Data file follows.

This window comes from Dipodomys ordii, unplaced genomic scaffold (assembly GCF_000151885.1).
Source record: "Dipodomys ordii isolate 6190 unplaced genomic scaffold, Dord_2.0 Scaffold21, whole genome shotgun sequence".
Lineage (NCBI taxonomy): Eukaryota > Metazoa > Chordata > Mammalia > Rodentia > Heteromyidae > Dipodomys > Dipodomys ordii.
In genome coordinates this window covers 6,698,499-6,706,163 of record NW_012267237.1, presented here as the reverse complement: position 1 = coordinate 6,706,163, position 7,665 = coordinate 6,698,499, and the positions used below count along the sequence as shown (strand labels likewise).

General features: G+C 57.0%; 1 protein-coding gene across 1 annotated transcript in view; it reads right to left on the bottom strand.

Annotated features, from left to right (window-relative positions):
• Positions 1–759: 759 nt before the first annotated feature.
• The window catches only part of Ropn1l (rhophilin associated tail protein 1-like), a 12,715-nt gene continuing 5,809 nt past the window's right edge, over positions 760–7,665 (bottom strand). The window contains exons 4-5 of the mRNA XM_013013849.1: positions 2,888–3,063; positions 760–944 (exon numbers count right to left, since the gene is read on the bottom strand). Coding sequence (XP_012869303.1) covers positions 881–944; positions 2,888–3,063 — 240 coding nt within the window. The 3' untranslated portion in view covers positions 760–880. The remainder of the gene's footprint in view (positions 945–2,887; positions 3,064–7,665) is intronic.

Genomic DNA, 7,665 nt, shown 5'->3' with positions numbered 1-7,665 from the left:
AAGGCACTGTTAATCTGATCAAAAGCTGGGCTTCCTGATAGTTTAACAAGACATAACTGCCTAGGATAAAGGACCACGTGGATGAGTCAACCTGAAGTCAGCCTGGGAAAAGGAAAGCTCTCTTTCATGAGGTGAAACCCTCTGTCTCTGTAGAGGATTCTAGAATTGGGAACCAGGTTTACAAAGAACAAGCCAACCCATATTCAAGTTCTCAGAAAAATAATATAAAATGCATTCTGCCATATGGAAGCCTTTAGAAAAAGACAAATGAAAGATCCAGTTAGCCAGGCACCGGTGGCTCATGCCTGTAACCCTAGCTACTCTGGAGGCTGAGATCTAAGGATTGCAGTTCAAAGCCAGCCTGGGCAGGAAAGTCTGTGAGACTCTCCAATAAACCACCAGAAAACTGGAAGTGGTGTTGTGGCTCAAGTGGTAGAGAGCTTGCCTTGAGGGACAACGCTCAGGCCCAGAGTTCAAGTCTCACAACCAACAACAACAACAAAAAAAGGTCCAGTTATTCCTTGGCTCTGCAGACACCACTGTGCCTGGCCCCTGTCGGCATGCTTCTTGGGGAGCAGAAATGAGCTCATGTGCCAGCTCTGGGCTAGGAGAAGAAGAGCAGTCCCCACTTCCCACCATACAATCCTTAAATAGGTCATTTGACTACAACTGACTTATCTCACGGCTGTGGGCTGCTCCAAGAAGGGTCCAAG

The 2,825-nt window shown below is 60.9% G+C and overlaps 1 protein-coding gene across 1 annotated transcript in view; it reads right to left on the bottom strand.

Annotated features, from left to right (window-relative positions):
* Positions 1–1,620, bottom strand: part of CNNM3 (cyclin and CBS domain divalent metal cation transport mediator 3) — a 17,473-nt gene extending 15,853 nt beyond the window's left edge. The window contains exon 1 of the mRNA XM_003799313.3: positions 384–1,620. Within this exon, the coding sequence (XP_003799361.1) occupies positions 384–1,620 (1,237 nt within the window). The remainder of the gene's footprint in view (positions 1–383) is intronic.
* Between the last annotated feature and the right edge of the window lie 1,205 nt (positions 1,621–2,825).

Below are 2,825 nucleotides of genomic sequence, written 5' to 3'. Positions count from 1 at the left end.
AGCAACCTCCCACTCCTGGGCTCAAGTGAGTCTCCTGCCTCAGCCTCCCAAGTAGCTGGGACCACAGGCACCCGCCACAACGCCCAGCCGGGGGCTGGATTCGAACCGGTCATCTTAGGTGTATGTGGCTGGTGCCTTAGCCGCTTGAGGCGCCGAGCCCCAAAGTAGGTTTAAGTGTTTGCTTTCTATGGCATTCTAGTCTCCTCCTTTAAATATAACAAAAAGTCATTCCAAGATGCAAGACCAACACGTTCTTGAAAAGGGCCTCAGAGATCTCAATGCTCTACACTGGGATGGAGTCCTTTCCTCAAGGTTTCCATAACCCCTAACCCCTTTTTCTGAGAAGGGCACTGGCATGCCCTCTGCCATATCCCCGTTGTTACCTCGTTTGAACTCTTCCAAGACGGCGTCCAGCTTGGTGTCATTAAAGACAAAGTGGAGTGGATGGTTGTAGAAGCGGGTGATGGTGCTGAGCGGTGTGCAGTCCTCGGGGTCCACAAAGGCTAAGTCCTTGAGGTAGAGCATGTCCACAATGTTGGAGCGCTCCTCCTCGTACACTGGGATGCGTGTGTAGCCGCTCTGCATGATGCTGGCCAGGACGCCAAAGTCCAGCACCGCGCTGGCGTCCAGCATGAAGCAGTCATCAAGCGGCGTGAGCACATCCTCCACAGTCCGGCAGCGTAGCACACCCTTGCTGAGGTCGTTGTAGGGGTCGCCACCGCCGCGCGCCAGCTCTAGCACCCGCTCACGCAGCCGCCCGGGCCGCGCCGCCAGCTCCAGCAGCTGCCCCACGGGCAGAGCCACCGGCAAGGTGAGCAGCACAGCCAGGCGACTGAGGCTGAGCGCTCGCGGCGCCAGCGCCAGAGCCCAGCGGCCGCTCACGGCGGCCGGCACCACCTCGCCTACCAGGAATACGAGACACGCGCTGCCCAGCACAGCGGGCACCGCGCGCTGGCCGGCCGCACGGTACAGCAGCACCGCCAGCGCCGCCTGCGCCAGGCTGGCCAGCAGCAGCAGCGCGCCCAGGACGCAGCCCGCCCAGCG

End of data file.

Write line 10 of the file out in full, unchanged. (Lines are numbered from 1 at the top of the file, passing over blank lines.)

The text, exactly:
AAGGCACTGTTAATCTGATCAAAAGCTGGGCTTCCTGATAGTTTAACAAGACATAACTGCCTAGGATAAAGGACCACGTGGATGAGTCAACCTGAAGTCAGCCTGGGAAAAGGAAAGCTCTCTTTCATGAGGTGAAACCCTCTGTCTCTGTAGAGGATTCTAGAATTGGGAACCAGGTTTACAAAGAACAAGCCAACCCATATTCAAGTTCTCAGAAAAATAATATAAAATGCATTCTGCCATATGGAAGCCTTTAGAAAAAGACAAATGAAAGATCCAGTTAGCCAGGCACCGGTGGCTCATGCCTGTAACCCTAGCTACTCTGGAGGCTGAGATCTAAGGATTGCAGTTCAAAGCCAGCCTGGGCAGGAAAGTCTGTGAGACTCTCCAATAAACCACCAGAAAACTGGAAGTGGTGTTGTGGCTCAAGTGGTAGAGAGCTTGCCTTGAGGGACAACGCTCAGGCCCAGAGTTCAAGTCTCACAACCAACAACAACAACAAAAAAAGGTCCAGTTATTCCTTGGCTCTGCAGACACCACTGTGCCTGGCCCCTGTCGGCATGCTTCTTGGGGAGCAGAAATGAGCTCATGTGCCAGCTCTGGGCTAGGAGAAGAAGAGCAGTCCCCACTTCCCACCATACAATCCTTAAATAGGTCATTTGACTACAACTGACTTATCTCACGGCTGTGGGCTGCTCCAAGAAGGGTCCAAG